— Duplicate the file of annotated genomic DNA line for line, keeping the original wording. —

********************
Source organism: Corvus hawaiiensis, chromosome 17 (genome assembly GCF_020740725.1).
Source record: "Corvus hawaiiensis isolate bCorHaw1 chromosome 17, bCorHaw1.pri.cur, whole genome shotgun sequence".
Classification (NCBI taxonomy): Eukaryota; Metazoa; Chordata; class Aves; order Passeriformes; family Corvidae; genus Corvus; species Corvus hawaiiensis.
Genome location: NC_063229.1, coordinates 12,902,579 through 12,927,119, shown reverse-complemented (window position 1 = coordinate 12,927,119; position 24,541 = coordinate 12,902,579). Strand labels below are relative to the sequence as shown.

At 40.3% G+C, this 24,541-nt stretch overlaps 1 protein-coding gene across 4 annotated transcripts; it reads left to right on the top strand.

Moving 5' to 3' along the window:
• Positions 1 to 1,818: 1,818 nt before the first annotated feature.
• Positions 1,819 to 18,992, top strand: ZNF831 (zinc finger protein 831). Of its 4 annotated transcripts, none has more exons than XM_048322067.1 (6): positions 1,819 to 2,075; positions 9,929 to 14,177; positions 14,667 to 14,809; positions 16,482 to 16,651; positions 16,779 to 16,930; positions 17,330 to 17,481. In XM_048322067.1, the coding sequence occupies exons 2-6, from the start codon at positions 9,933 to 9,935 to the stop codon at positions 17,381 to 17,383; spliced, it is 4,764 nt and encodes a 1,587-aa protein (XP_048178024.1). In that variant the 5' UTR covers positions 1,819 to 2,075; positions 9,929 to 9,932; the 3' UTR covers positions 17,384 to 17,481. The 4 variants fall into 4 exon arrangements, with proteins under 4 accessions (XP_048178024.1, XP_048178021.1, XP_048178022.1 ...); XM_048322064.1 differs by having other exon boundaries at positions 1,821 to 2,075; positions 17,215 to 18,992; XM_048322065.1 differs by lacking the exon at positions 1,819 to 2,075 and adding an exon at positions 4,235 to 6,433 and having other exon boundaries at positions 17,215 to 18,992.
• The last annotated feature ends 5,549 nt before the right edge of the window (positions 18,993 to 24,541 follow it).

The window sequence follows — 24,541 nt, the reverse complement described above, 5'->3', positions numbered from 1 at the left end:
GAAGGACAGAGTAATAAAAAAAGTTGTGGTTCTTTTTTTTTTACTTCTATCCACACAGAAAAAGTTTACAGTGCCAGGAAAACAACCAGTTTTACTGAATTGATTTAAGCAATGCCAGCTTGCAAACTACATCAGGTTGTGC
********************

Source organism: Corvus hawaiiensis, chromosome 17 (genome assembly GCF_020740725.1).
Source record: "Corvus hawaiiensis isolate bCorHaw1 chromosome 17, bCorHaw1.pri.cur, whole genome shotgun sequence".
Classification (NCBI taxonomy): Eukaryota; Metazoa; Chordata; class Aves; order Passeriformes; family Corvidae; genus Corvus; species Corvus hawaiiensis.
Genome location: NC_063229.1, coordinates 12,902,579 through 12,927,119, shown reverse-complemented (window position 1 = coordinate 12,927,119; position 24,541 = coordinate 12,902,579). Strand labels below are relative to the sequence as shown.

At 40.3% G+C, this 24,541-nt stretch overlaps 1 protein-coding gene across 4 annotated transcripts; it reads left to right on the top strand.

Moving 5' to 3' along the window:
• Positions 1 to 1,818: 1,818 nt before the first annotated feature.
• Positions 1,819 to 18,992, top strand: ZNF831 (zinc finger protein 831). Of its 4 annotated transcripts, none has more exons than XM_048322067.1 (6): positions 1,819 to 2,075; positions 9,929 to 14,177; positions 14,667 to 14,809; positions 16,482 to 16,651; positions 16,779 to 16,930; positions 17,330 to 17,481. In XM_048322067.1, the coding sequence occupies exons 2-6, from the start codon at positions 9,933 to 9,935 to the stop codon at positions 17,381 to 17,383; spliced, it is 4,764 nt and encodes a 1,587-aa protein (XP_048178024.1). In that variant the 5' UTR covers positions 1,819 to 2,075; positions 9,929 to 9,932; the 3' UTR covers positions 17,384 to 17,481. The 4 variants fall into 4 exon arrangements, with proteins under 4 accessions (XP_048178024.1, XP_048178021.1, XP_048178022.1 ...); XM_048322064.1 differs by having other exon boundaries at positions 1,821 to 2,075; positions 17,215 to 18,992; XM_048322065.1 differs by lacking the exon at positions 1,819 to 2,075 and adding an exon at positions 4,235 to 6,433 and having other exon boundaries at positions 17,215 to 18,992.
• The last annotated feature ends 5,549 nt before the right edge of the window (positions 18,993 to 24,541 follow it).

The window sequence follows — 24,541 nt, the reverse complement described above, 5'->3', positions numbered from 1 at the left end:
GAAGGACAGAGTAATAAAAAAAGTTGTGGTTCTTTTTTTTTTACTTCTATCCACACAGAAAAAGTTTACAGTGCCAGGAAAACAACCAGTTTTACTGAATTGATTTAAGCAATGCCAGCTTGCAAACTACATCAGGTTGTGC